Gliomas are the most frequent primary tumors of the brain. Glioma progression is regulated by the tumor microenvironment, which is mainly composed of tumor-associated microglia (TA-MG) and monocyte-derived macrophages (MDM). Recent studies have highlighted the distinct properties of these cells in glioma progression. However, their spatiotemporal alteration during tumor progression has not been fully explored. Using a genetic lineage tracing approach, we show that TA-MG and MDMs differ in their spatiotemporal distribution and interaction with other components of the glioma microenvironment. MDM were present only inside the tumor, whereas TA-MG accumulated both outside and inside the tumor. However, TA-MG was eliminated from the tumor mass as the tumor progressed. Depletion of MDM led to enhanced occupancy of TA-MG in the tumor core, indicating that TA-MG elimination was regulated by MDM. TA-MG and MDM are heterogeneous cell populations whose compositions and properties can change during tumor progression. Finally, MG, TA-MG and MDM were enriched in the perivascular area (PVA) compared to more distal blood vessel-associated areas. However, inside the tumor, the MDM enrichment in PVA was higher than that in TA-MG. Collectively, we established that TA-MG and MDM exhibit different spatiotemporal features in glioma, suggesting distinctive roles during tumor progression.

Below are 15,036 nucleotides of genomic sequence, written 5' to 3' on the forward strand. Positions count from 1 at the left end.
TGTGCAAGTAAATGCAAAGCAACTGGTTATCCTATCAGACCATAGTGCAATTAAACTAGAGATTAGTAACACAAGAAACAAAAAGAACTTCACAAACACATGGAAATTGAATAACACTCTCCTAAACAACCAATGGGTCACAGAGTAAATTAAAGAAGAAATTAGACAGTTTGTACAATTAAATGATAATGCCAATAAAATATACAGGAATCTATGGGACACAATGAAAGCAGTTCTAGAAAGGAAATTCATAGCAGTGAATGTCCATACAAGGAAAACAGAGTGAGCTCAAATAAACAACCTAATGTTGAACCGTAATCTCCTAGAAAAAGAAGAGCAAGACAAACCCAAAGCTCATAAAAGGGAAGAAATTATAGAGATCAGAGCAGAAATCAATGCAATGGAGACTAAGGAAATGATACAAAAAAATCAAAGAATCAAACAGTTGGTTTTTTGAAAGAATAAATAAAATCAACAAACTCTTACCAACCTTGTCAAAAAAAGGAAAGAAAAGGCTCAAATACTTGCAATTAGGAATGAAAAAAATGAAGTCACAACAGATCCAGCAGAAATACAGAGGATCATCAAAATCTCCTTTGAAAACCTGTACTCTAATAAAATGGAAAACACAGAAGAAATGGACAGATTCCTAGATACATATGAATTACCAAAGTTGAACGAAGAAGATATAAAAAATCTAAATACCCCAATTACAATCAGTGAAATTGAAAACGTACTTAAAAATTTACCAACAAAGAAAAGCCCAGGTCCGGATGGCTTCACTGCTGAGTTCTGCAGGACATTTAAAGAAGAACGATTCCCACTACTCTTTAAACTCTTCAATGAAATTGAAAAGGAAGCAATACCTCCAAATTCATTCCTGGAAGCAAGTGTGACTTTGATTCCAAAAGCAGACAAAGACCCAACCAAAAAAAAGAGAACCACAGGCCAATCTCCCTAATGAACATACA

- monocyte-derived macrophages
- tumor microenvironment